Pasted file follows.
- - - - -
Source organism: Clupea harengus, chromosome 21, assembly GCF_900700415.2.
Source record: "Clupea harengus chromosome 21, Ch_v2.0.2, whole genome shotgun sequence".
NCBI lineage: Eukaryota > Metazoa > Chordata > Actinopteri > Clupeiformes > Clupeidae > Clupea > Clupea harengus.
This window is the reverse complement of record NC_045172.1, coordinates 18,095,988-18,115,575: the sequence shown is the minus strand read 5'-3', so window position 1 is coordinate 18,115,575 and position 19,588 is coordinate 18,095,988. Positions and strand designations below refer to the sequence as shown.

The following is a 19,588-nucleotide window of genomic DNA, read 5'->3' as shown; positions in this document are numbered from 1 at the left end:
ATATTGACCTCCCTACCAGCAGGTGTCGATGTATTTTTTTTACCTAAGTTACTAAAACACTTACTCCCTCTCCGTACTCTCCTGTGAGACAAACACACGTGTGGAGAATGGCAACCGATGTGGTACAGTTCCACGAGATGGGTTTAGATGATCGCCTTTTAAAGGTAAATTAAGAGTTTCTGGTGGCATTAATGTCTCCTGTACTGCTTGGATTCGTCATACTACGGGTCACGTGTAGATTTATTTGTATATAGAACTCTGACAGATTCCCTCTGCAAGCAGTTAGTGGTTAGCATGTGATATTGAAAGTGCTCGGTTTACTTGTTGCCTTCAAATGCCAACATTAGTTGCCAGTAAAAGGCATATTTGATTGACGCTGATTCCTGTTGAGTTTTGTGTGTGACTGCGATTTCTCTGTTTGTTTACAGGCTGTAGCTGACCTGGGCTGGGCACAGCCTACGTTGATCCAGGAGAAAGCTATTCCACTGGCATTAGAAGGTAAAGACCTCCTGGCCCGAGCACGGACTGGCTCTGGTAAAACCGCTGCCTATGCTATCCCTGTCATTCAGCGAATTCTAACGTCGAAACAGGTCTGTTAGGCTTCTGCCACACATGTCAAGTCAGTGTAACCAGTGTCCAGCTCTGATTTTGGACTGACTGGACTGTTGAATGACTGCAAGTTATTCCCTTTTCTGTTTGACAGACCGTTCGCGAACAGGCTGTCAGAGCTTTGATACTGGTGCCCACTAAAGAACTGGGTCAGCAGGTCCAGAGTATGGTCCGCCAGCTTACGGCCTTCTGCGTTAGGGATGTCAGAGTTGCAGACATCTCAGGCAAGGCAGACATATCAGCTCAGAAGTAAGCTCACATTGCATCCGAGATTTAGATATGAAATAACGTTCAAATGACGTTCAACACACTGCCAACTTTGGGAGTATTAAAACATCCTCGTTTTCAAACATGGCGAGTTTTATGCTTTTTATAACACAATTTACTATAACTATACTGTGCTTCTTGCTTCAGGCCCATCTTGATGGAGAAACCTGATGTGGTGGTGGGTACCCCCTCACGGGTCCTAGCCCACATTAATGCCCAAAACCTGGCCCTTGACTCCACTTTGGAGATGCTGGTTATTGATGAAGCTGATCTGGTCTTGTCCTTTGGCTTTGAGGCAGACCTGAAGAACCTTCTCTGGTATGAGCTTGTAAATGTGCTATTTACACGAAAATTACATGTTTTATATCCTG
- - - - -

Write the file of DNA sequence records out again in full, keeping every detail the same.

Source organism: Clupea harengus, chromosome 21, assembly GCF_900700415.2.
Source record: "Clupea harengus chromosome 21, Ch_v2.0.2, whole genome shotgun sequence".
NCBI lineage: Eukaryota > Metazoa > Chordata > Actinopteri > Clupeiformes > Clupeidae > Clupea > Clupea harengus.
This window is the reverse complement of record NC_045172.1, coordinates 18,095,988-18,115,575: the sequence shown is the minus strand read 5'-3', so window position 1 is coordinate 18,115,575 and position 19,588 is coordinate 18,095,988. Positions and strand designations below refer to the sequence as shown.

The following is a 19,588-nucleotide window of genomic DNA, read 5'->3' as shown; positions in this document are numbered from 1 at the left end:
ATATTGACCTCCCTACCAGCAGGTGTCGATGTATTTTTTTTACCTAAGTTACTAAAACACTTACTCCCTCTCCGTACTCTCCTGTGAGACAAACACACGTGTGGAGAATGGCAACCGATGTGGTACAGTTCCACGAGATGGGTTTAGATGATCGCCTTTTAAAGGTAAATTAAGAGTTTCTGGTGGCATTAATGTCTCCTGTACTGCTTGGATTCGTCATACTACGGGTCACGTGTAGATTTATTTGTATATAGAACTCTGACAGATTCCCTCTGCAAGCAGTTAGTGGTTAGCATGTGATATTGAAAGTGCTCGGTTTACTTGTTGCCTTCAAATGCCAACATTAGTTGCCAGTAAAAGGCATATTTGATTGACGCTGATTCCTGTTGAGTTTTGTGTGTGACTGCGATTTCTCTGTTTGTTTACAGGCTGTAGCTGACCTGGGCTGGGCACAGCCTACGTTGATCCAGGAGAAAGCTATTCCACTGGCATTAGAAGGTAAAGACCTCCTGGCCCGAGCACGGACTGGCTCTGGTAAAACCGCTGCCTATGCTATCCCTGTCATTCAGCGAATTCTAACGTCGAAACAGGTCTGTTAGGCTTCTGCCACACATGTCAAGTCAGTGTAACCAGTGTCCAGCTCTGATTTTGGACTGACTGGACTGTTGAATGACTGCAAGTTATTCCCTTTTCTGTTTGACAGACCGTTCGCGAACAGGCTGTCAGAGCTTTGATACTGGTGCCCACTAAAGAACTGGGTCAGCAGGTCCAGAGTATGGTCCGCCAGCTTACGGCCTTCTGCGTTAGGGATGTCAGAGTTGCAGACATCTCAGGCAAGGCAGACATATCAGCTCAGAAGTAAGCTCACATTGCATCCGAGATTTAGATATGAAATAACGTTCAAATGACGTTCAACACACTGCCAACTTTGGGAGTATTAAAACATCCTCGTTTTCAAACATGGCGAGTTTTATGCTTTTTATAACACAATTTACTATAACTATACTGTGCTTCTTGCTTCAGGCCCATCTTGATGGAGAAACCTGATGTGGTGGTGGGTACCCCCTCACGGGTCCTAGCCCACATTAATGCCCAAAACCTGGCCCTTGACTCCACTTTGGAGATGCTGGTTATTGATGAAGCTGATCTGGTCTTGTCCTTTGGCTTTGAGGCAGACCTGAAGAACCTTCTCTGGTATGAGCTTGTAAATGTGCTATTTACACGAAAATTACATGTTTTATATCCTG